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Viral genomes reveal patterns of the SARS-CoV-2 outbreak in Washington State

Nicola F. Müller, Cassia Wagner, Chris D. Frazar, Pavitra Roychoudhury, Jover Lee, Louise H. Moncla, Benjamin Pelle, Matthew Richardson, Erica Ryke, Hong Xie, Lasata Shrestha, Amin Addetia, Victoria M. Rachleff, Nicole A. P. Lieberman, Meei-Li Huang, Romesh Gautom, Geoff Melly, Brian Hiatt, Philip Dykema, Amanda Adler, Elisabeth Brandstetter, Peter D. Han 2, Kairsten Fay 1, Misja Ilcisin, Kirsten Lacombe, Thomas R. Sibley, Melissa Truong, Caitlin R. Wolf, Michael Boeckh, Janet A. Englund, Michael Famulare, Barry R. Lutz, Mark J. Rieder, Matthew Thompson, Jeffrey S. Duchin, Lea M. Starita, Helen Y. Chu, Jay Shendure, Keith R. Jerome, Scott Lindquist, Alexander L. Greninger, Deborah A. Nickerson, Trevor Bedford

Abstract

The rapid spread of SARS-CoV-2 has gravely impacted societies around the world. Outbreaks in different parts of the globe are shaped by repeated introductions of new lineages and subsequent local transmission of those lineages. Here, we sequenced 3940 SARS-CoV-2 viral genomes from Washington State to characterize how the spread of SARS-CoV-2 in Washington State (USA) was shaped by differences in timing of mitigation strategies across counties, as well as by repeated introductions of viral lineages into the state. Additionally, we show that the increase in frequency of a potentially more transmissible viral variant (614G) over time can potentially be explained by regional mobility differences and multiple introductions of 614G, but not the other variant (614D) into the state. At an individual level, we see evidence of higher viral loads in patients infected with the 614G variant. However, using clinical records data, we do not find any evidence that the 614G variant impacts clinical severity or patient outcomes. Overall, this suggests that with regards to D614G, the behavior of individuals has been more important in shaping the course of the pandemic than changes in the virus.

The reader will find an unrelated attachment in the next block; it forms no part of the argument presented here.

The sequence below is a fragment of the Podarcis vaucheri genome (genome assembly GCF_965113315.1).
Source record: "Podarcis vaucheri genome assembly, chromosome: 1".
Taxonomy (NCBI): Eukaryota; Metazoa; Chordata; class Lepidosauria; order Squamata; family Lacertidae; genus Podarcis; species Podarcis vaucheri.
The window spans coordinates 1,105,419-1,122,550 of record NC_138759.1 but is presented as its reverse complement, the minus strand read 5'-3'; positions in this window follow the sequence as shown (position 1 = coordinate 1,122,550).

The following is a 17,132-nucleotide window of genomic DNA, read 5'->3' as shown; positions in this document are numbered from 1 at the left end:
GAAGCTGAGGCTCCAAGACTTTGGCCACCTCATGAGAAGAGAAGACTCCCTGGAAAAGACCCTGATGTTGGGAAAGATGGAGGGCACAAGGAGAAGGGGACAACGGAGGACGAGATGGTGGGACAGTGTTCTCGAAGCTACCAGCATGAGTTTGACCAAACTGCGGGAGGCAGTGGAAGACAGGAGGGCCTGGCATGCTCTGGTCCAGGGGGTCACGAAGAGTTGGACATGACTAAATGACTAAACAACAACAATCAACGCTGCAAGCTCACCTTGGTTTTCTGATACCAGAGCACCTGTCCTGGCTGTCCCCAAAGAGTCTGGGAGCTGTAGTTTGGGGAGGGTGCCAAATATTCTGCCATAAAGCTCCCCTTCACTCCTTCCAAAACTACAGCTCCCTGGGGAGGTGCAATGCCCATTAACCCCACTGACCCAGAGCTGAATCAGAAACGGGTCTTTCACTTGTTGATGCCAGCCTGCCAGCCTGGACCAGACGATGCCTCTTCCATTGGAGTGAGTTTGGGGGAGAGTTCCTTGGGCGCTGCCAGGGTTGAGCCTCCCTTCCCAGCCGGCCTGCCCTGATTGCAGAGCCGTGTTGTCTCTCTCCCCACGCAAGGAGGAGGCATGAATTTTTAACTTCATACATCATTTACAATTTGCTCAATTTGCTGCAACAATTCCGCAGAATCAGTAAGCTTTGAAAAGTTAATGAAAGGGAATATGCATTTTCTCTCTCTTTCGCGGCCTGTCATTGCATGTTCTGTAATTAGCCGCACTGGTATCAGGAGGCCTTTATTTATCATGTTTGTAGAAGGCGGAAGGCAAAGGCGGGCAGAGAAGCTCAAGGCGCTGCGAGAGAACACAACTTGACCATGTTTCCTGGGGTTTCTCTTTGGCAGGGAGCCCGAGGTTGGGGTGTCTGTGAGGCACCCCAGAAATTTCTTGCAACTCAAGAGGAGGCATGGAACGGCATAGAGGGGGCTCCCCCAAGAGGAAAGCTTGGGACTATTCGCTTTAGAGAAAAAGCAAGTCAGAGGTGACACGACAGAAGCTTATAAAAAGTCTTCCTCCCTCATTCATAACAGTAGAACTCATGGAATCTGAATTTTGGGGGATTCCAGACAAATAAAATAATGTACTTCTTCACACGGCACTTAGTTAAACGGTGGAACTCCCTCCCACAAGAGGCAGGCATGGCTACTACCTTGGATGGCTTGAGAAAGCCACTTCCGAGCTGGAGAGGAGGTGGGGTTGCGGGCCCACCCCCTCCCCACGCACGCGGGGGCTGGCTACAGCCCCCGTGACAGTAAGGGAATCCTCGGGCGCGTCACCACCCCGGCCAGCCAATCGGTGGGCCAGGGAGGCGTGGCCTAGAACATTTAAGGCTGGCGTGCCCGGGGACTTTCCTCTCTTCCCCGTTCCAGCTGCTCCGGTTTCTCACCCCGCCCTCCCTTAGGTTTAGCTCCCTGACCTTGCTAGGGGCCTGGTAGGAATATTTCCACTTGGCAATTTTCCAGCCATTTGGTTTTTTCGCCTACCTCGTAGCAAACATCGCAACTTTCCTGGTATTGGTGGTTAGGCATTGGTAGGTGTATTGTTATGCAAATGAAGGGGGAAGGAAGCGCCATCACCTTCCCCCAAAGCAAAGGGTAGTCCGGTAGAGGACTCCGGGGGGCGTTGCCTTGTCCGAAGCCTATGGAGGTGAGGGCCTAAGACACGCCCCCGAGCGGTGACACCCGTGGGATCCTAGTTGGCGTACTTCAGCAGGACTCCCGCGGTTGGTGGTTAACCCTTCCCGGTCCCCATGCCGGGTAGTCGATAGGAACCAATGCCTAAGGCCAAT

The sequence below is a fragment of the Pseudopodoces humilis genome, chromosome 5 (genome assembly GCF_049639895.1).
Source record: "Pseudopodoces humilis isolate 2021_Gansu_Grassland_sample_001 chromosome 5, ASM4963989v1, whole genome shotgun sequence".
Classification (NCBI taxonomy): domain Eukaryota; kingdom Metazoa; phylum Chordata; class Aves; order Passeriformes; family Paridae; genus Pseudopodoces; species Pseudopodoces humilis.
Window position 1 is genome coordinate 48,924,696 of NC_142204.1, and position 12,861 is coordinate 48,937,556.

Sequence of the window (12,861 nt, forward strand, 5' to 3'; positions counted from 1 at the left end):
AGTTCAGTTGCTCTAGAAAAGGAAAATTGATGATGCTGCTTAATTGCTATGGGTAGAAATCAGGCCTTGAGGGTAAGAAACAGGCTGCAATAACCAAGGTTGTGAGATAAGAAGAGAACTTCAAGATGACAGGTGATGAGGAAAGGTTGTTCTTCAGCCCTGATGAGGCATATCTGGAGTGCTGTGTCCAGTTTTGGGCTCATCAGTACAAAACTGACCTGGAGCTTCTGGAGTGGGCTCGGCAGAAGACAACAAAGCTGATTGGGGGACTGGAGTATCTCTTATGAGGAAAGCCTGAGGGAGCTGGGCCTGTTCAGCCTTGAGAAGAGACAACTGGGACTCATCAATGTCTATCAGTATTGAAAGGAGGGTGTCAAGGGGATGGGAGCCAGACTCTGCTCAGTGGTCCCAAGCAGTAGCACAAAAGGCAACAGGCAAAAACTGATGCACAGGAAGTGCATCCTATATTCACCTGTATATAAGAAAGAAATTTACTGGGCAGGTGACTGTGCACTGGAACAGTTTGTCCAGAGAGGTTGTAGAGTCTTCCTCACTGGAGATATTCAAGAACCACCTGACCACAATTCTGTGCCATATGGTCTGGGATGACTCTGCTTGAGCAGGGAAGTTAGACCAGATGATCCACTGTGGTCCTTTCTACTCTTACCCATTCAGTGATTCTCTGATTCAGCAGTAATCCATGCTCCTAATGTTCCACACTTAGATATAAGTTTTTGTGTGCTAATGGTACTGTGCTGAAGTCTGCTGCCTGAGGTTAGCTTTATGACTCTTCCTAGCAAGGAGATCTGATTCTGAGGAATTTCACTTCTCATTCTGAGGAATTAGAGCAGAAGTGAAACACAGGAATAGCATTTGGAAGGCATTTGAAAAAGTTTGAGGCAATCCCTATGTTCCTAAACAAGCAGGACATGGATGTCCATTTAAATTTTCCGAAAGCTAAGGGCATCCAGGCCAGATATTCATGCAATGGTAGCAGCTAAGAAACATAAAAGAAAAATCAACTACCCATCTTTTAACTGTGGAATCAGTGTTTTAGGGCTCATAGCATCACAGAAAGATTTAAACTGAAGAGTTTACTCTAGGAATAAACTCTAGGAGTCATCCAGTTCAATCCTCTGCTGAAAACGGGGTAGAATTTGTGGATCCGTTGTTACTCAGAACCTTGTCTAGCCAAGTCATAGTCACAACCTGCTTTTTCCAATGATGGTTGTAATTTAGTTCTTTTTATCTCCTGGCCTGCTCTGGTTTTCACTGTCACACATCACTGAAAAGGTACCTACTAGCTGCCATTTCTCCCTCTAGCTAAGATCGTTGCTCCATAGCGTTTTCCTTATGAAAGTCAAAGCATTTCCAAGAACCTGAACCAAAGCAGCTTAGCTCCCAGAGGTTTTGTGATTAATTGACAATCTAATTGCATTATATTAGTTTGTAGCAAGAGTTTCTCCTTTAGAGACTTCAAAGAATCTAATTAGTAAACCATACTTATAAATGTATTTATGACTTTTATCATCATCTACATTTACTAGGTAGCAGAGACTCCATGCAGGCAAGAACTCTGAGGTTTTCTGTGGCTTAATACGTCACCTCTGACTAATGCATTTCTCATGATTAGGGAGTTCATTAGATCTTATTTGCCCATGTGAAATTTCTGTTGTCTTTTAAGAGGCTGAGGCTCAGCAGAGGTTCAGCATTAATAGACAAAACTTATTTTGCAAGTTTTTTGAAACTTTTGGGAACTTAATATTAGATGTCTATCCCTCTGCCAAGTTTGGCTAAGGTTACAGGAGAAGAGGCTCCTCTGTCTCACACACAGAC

Organization

  • data: Contains TSV of data used for Ct and clinical analyses cleaned of patient identifiers.
  • analyses: Contains R markdown files with code for analyses and code to produce the cleaned dataset.
  • scripts: Contains python scripts used in assembling the dataset.
  • figures: Contains PDFs and JPGs of figures generated from the analyses.
  • additional-analyses: Contains additional analyses not described in the manuscript.

Citation

Nicola F. Müller, Cassia Wagner, Chris D. Frazar, Pavitra Roychoudhury, Jover Lee, Louise H. Moncla, Benjamin Pelle, Matthew Richardson, Erica Ryke, Hong Xie, Lasata Shrestha, Amin Addetia, Victoria M. Rachleff, Nicole A. P. Lieberman, Meei-Li Huang, Romesh Gautom, Geoff Melly, Brian Hiatt, Philip Dykema, Amanda Adler, Elisabeth Brandstetter, Peter D. Han 2, Kairsten Fay 1, Misja Ilcisin, Kirsten Lacombe, Thomas R. Sibley, Melissa Truong, Caitlin R. Wolf, Michael Boeckh, Janet A. Englund, Michael Famulare, Barry R. Lutz, Mark J. Rieder, Matthew Thompson, Jeffrey S. Duchin, Lea M. Starita, Helen Y. Chu, Jay Shendure, Keith R. Jerome, Scott Lindquist, Alexander L. Greninger, Deborah A. Nickerson, Trevor Bedford. 2021. Viral genomes reveal patterns of the SARS-CoV-2 outbreak in Washington State. Sci Transl Med. In review.


All code (files ending in .py or .md) is licensed under an MIT License.

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